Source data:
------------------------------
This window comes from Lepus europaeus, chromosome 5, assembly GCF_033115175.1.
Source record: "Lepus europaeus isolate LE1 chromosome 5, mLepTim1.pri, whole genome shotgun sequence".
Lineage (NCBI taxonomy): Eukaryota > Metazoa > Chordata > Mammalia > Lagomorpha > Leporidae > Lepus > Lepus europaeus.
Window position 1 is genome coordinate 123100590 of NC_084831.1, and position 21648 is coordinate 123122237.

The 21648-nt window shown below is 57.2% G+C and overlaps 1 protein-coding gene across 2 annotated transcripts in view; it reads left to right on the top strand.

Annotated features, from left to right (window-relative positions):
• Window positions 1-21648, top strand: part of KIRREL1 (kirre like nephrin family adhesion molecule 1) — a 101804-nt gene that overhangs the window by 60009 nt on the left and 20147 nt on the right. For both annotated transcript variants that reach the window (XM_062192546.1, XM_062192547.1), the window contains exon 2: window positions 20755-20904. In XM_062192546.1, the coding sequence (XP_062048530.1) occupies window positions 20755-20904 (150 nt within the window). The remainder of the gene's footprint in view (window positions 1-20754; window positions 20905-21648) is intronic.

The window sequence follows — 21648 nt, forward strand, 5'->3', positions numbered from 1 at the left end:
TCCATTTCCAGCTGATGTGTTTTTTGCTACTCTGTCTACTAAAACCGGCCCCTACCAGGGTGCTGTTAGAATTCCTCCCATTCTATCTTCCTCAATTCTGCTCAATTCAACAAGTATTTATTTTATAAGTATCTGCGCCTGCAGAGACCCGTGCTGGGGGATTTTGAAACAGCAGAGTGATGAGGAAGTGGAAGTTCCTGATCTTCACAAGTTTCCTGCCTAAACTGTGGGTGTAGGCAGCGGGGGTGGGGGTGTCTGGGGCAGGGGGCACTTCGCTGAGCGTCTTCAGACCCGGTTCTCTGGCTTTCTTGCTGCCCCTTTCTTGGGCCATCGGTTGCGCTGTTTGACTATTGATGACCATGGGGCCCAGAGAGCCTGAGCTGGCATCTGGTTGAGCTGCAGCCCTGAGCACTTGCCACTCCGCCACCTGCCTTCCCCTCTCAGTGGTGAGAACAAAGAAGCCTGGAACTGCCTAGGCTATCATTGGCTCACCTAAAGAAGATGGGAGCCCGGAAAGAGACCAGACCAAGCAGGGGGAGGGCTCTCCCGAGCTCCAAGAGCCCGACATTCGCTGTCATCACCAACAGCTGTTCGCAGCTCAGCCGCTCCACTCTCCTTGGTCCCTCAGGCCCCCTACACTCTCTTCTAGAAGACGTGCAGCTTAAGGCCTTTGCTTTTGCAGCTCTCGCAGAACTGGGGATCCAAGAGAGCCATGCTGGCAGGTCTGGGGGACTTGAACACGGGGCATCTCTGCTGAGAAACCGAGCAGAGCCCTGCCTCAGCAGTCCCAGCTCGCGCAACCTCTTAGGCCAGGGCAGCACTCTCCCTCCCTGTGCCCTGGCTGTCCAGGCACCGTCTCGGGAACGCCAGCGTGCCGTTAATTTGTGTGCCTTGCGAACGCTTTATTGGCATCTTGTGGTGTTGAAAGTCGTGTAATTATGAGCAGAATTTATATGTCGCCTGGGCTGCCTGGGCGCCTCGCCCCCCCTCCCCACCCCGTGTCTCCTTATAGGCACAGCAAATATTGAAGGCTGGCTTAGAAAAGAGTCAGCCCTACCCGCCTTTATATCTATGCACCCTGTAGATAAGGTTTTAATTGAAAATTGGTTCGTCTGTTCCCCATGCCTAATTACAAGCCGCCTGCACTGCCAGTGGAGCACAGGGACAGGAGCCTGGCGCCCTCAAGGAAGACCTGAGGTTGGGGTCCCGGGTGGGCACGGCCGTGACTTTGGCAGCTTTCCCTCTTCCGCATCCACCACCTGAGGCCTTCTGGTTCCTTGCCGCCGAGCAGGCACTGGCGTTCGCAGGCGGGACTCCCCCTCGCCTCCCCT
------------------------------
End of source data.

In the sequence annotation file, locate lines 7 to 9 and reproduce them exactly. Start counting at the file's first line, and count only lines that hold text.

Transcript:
• Window positions 1-21648, top strand: part of KIRREL1 (kirre like nephrin family adhesion molecule 1) — a 101804-nt gene that overhangs the window by 60009 nt on the left and 20147 nt on the right. For both annotated transcript variants that reach the window (XM_062192546.1, XM_062192547.1), the window contains exon 2: window positions 20755-20904. In XM_062192546.1, the coding sequence (XP_062048530.1) occupies window positions 20755-20904 (150 nt within the window). The remainder of the gene's footprint in view (window positions 1-20754; window positions 20905-21648) is intronic.

The window sequence follows — 21648 nt, forward strand, 5'->3', positions numbered from 1 at the left end:
TCCATTTCCAGCTGATGTGTTTTTTGCTACTCTGTCTACTAAAACCGGCCCCTACCAGGGTGCTGTTAGAATTCCTCCCATTCTATCTTCCTCAATTCTGCTCAATTCAACAAGTATTTATTTTATAAGTATCTGCGCCTGCAGAGACCCGTGCTGGGGGATTTTGAAACAGCAGAGTGATGAGGAAGTGGAAGTTCCTGATCTTCACAAGTTTCCTGCCTAAACTGTGGGTGTAGGCAGCGGGGGTGGGGGTGTCTGGGGCAGGGGGCACTTCGCTGAGCGTCTTCAGACCCGGTTCTCTGGCTTTCTTGCTGCCCCTTTCTTGGGCCATCGGTTGCGCTGTTTGACTATTGATGACCATGGGGCCCAGAGAGCCTGAGCTGGCATCTGGTTGAGCTGCAGCCCTGAGCACTTGCCACTCCGCCACCTGCCTTCCCCTCTCAGTGGTGAGAACAAAGAAGCCTGGAACTGCCTAGGCTATCATTGGCTCACCTAAAGAAGATGGGAGCCCGGAAAGAGACCAGACCAAGCAGGGGGAGGGCTCTCCCGAGCTCCAAGAGCCCGACATTCGCTGTCATCACCAACAGCTGTTCGCAGCTCAGCCGCTCCACTCTCCTTGGTCCCTCAGGCCCCCTACACTCTCTTCTAGAAGACGTGCAGCTTAAGGCCTTTGCTTTTGCAGCTCTCGCAGAACTGGGGATCCAAGAGAGCCATGCTGGCAGGTCTGGGGGACTTGAACACGGGGCATCTCTGCTGAGAAACCGAGCAGAGCCCTGCCTCAGCAGTCCCAGCTCGCGCAACCTCTTAGGCCAGGGCAGCACTCTCCCTCCCTGTGCCCTGGCTGTCCAGGCACCGTCTCGGGAACGCCAGCGTGCCGTTAATTTGTGTGCCTTGCGAACGCTTTATTGGCATCTTGTGGTGTTGAAAGTCGTGTAATTATGAGCAGAATTTATATGTCGCCTGGGCTGCCTGGGCGCCTCGCCCCCCCTCCCCACCCCGTGTCTCCTTATAGGCACAGCAAATATTGAAGGCTGGCTTAGAAAAGAGTCAGCCCTACCCGCCTTTATATCTATGCACCCTGTAGATAAGGTTTTAATTGAAAATTGGTTCGTCTGTTCCCCATGCCTAATTACAAGCCGCCTGCACTGCCAGTGGAGCACAGGGACAGGAGCCTGGCGCCCTCAAGGAAGACCTGAGGTTGGGGTCCCGGGTGGGCACGGCCGTGACTTTGGCAGCTTTCCCTCTTCCGCATCCACCACCTGAGGCCTTCTGGTTCCTTGCCGCCGAGCAGGCACTGGCGTTCGCAGGCGGGACTCCCCCTCGCCTCCCCT